Table 1 illustrates properties of oil from T. fassoglensis seeds compared with selected crop oils under commercial production.

Table 1: Comparison of physicochemical properties of T.  fassoglensis oil with other seed oils.
3.3.1. Acid Value

Acid value (AV) indicates the level of oxidative deterioration in oils by enzymatic and/or chemical oxidation. The acceptable limit for edible oils is ≤10 mg KOH/g [15]. The extracted oil had AV of  mg KOH/g. This is lower than AV of cottonseed oil ( mg KOH/g) and groundnut oil ( mg KOH/g) but higher than soy bean oil ( mg KOH/g), sunflower oil ( mg KOH/g), and canola oil ( mg KOH/g) as shown in Table 1. This implies that Tylosema seed oil is likely to stay longer without forming off-flavors.

3.3.2. Iodine Value

Iodine value (IV) is the degree of unsaturation in oil. The extracted oil had IV of gm I/100 gm. This value is comparable to the IV of cottonseed oil (gm I/100 gm) and groundnut oil (gm I/100 gm). However, it is lower than IV of soy bean oil (gm I/100 gm), sunflower oil (gm I/100 gm), and canola oil (gm I/100 gm) (Table 1). The indicated IV implies that oil from the seeds of T. fassoglensis has longer shelf-life and storability [16, 17]. It also indicates that Tylosema seed oil is nondrying oil [18].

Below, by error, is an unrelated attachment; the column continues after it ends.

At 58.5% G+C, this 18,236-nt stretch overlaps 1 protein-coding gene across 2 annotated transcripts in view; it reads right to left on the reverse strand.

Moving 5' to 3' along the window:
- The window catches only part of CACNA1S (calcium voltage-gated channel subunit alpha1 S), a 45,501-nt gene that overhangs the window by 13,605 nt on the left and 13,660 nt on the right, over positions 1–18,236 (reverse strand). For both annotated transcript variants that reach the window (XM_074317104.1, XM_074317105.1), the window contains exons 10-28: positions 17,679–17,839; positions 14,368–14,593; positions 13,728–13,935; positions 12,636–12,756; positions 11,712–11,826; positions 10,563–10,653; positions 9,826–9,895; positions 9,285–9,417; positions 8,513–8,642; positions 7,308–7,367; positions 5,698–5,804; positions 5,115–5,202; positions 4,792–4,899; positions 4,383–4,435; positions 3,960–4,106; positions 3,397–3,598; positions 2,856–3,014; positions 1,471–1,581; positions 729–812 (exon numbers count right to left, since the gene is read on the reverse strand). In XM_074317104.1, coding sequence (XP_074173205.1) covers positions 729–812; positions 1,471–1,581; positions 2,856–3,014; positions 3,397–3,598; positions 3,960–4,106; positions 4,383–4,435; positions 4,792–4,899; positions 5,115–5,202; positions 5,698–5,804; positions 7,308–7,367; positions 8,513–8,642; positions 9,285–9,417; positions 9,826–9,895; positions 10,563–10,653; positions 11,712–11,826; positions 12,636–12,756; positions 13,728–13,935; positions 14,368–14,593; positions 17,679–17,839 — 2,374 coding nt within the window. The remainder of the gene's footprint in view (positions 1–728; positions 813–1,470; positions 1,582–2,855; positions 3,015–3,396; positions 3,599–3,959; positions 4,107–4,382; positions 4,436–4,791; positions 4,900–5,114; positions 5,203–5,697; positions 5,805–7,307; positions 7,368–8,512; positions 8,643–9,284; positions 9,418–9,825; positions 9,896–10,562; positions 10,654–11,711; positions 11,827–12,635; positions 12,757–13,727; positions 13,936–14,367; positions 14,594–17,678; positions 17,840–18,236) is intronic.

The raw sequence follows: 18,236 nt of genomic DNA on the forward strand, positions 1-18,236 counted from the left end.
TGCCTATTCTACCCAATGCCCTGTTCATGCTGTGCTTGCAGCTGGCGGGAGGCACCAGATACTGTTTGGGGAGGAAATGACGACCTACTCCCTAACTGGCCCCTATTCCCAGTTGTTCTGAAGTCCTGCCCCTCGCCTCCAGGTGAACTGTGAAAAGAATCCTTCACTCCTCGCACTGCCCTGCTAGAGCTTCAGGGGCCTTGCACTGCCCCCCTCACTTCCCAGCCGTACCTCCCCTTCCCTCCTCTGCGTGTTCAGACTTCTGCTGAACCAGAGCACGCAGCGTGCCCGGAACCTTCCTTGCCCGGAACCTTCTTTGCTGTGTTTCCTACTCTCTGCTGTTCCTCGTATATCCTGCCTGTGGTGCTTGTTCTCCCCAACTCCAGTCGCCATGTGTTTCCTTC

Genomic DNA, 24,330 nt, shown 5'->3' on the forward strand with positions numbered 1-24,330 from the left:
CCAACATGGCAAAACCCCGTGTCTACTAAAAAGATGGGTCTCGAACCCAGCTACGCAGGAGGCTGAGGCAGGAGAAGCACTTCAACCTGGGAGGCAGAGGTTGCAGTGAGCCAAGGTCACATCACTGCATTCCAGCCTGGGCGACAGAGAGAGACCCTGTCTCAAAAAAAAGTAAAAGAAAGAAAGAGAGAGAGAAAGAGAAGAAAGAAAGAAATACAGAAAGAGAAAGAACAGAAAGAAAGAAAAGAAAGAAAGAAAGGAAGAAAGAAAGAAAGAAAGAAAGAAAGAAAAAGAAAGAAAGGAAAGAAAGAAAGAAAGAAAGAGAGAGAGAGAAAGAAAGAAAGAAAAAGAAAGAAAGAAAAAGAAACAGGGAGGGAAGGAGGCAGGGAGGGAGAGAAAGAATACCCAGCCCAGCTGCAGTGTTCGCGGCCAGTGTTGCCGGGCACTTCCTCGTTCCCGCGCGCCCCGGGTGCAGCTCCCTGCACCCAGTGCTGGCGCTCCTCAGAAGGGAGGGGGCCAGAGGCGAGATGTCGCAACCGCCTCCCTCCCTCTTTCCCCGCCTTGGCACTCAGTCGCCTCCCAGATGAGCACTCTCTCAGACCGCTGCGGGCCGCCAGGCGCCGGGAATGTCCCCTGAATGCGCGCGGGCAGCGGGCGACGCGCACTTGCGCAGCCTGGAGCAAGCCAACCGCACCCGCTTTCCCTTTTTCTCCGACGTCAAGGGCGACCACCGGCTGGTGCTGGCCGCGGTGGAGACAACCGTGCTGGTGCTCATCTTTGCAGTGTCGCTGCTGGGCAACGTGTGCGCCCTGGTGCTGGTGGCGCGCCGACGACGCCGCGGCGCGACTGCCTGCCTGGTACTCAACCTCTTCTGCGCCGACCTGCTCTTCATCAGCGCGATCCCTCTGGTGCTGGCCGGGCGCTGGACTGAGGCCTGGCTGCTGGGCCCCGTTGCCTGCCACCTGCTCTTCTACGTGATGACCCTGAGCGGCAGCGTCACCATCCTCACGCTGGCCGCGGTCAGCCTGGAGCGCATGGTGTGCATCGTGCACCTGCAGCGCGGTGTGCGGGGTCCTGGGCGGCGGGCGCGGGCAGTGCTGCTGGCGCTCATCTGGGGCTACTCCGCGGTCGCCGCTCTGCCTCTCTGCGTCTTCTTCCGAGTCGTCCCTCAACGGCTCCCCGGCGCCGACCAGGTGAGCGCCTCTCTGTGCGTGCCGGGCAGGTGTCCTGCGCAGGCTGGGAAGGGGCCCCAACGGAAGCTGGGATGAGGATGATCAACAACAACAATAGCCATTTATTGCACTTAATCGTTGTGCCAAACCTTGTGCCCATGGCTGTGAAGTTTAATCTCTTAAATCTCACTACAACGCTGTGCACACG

3.3.3. Peroxide Value

The extent to which the oil has undergone rancidity can be determined by the peroxide value (PV). The PV of Tylosema seed oil was meq/kg. This is comparable with PV of sunflower oil (meq/kg) and canola oil (meq/kg) as indicated in Table 1. However, it is lower than those of cotton oil (meq/kg) and soy bean oil (meq/kg) but higher than groundnut oil (meq/kg). The reported PV is within the permitted peroxide level of not more than 10 meq/kg of oil [9]. Oils having high percentages of peroxide are unstable and grow rancid easily [19]. Tylosema seed oil therefore has a lower degree of rancidity.

3.3.4. Refractive Index

Refractive index (RI) is a good measure of oil purity following refining. Values of RI for different oils generally vary between 1.447 and 1.482 [20]. The RI of extracted oil was which is close to the values reported for other seed oils like groundnut, soy bean, and sunflower (Table 1). Oils with RI between 1.48 and 1.49 are more viscous [21]. This implies that the Tylosema seed oil is less viscous.